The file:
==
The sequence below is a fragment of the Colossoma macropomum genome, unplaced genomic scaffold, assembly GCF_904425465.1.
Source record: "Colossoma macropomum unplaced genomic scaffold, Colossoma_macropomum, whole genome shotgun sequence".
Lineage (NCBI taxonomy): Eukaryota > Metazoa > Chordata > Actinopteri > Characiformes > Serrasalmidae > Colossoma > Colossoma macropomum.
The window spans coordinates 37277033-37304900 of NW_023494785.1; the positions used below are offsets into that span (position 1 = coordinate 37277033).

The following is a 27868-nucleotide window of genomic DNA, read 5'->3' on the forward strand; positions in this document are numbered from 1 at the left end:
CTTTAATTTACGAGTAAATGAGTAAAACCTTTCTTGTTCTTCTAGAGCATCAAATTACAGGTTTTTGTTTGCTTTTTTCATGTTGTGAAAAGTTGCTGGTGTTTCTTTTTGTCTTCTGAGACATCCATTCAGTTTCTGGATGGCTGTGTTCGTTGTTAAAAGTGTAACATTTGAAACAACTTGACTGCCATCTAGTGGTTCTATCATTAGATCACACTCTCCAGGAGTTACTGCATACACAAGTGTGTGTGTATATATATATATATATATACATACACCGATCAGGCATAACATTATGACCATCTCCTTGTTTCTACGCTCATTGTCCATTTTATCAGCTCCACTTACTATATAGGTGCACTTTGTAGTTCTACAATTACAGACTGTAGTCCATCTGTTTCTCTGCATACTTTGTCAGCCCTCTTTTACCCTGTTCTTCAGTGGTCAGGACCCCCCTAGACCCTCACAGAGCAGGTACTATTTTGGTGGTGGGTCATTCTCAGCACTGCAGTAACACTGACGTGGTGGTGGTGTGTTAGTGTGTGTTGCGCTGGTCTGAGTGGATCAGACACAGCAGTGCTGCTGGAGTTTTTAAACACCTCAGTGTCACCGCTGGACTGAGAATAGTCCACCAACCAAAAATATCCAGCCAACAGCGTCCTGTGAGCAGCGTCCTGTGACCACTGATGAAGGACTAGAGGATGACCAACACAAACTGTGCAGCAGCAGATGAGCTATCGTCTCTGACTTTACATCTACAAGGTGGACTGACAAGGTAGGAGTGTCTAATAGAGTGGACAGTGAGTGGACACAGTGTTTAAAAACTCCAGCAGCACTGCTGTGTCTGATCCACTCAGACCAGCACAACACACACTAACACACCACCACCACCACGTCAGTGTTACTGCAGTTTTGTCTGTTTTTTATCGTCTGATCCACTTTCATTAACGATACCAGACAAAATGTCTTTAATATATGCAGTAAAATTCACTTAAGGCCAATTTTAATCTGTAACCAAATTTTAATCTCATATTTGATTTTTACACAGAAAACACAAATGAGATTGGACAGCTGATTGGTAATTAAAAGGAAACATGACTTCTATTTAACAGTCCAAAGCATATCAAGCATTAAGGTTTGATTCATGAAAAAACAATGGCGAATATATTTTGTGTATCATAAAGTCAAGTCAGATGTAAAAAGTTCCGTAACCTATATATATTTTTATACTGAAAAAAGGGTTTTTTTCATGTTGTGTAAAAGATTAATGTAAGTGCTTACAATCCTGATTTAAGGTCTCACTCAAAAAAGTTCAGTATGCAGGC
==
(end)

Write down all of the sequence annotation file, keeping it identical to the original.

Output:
The sequence below is a fragment of the Colossoma macropomum genome, unplaced genomic scaffold, assembly GCF_904425465.1.
Source record: "Colossoma macropomum unplaced genomic scaffold, Colossoma_macropomum, whole genome shotgun sequence".
Lineage (NCBI taxonomy): Eukaryota > Metazoa > Chordata > Actinopteri > Characiformes > Serrasalmidae > Colossoma > Colossoma macropomum.
The window spans coordinates 37277033-37304900 of NW_023494785.1; the positions used below are offsets into that span (position 1 = coordinate 37277033).

The following is a 27868-nucleotide window of genomic DNA, read 5'->3' on the forward strand; positions in this document are numbered from 1 at the left end:
CTTTAATTTACGAGTAAATGAGTAAAACCTTTCTTGTTCTTCTAGAGCATCAAATTACAGGTTTTTGTTTGCTTTTTTCATGTTGTGAAAAGTTGCTGGTGTTTCTTTTTGTCTTCTGAGACATCCATTCAGTTTCTGGATGGCTGTGTTCGTTGTTAAAAGTGTAACATTTGAAACAACTTGACTGCCATCTAGTGGTTCTATCATTAGATCACACTCTCCAGGAGTTACTGCATACACAAGTGTGTGTGTATATATATATATATATATACATACACCGATCAGGCATAACATTATGACCATCTCCTTGTTTCTACGCTCATTGTCCATTTTATCAGCTCCACTTACTATATAGGTGCACTTTGTAGTTCTACAATTACAGACTGTAGTCCATCTGTTTCTCTGCATACTTTGTCAGCCCTCTTTTACCCTGTTCTTCAGTGGTCAGGACCCCCCTAGACCCTCACAGAGCAGGTACTATTTTGGTGGTGGGTCATTCTCAGCACTGCAGTAACACTGACGTGGTGGTGGTGTGTTAGTGTGTGTTGCGCTGGTCTGAGTGGATCAGACACAGCAGTGCTGCTGGAGTTTTTAAACACCTCAGTGTCACCGCTGGACTGAGAATAGTCCACCAACCAAAAATATCCAGCCAACAGCGTCCTGTGAGCAGCGTCCTGTGACCACTGATGAAGGACTAGAGGATGACCAACACAAACTGTGCAGCAGCAGATGAGCTATCGTCTCTGACTTTACATCTACAAGGTGGACTGACAAGGTAGGAGTGTCTAATAGAGTGGACAGTGAGTGGACACAGTGTTTAAAAACTCCAGCAGCACTGCTGTGTCTGATCCACTCAGACCAGCACAACACACACTAACACACCACCACCACCACGTCAGTGTTACTGCAGTTTTGTCTGTTTTTTATCGTCTGATCCACTTTCATTAACGATACCAGACAAAATGTCTTTAATATATGCAGTAAAATTCACTTAAGGCCAATTTTAATCTGTAACCAAATTTTAATCTCATATTTGATTTTTACACAGAAAACACAAATGAGATTGGACAGCTGATTGGTAATTAAAAGGAAACATGACTTCTATTTAACAGTCCAAAGCATATCAAGCATTAAGGTTTGATTCATGAAAAAACAATGGCGAATATATTTTGTGTATCATAAAGTCAAGTCAGATGTAAAAAGTTCCGTAACCTATATATATTTTTATACTGAAAAAAGGGTTTTTTTCATGTTGTGTAAAAGATTAATGTAAGTGCTTACAATCCTGATTTAAGGTCTCACTCAAAAAAGTTCAGTATGCAGGC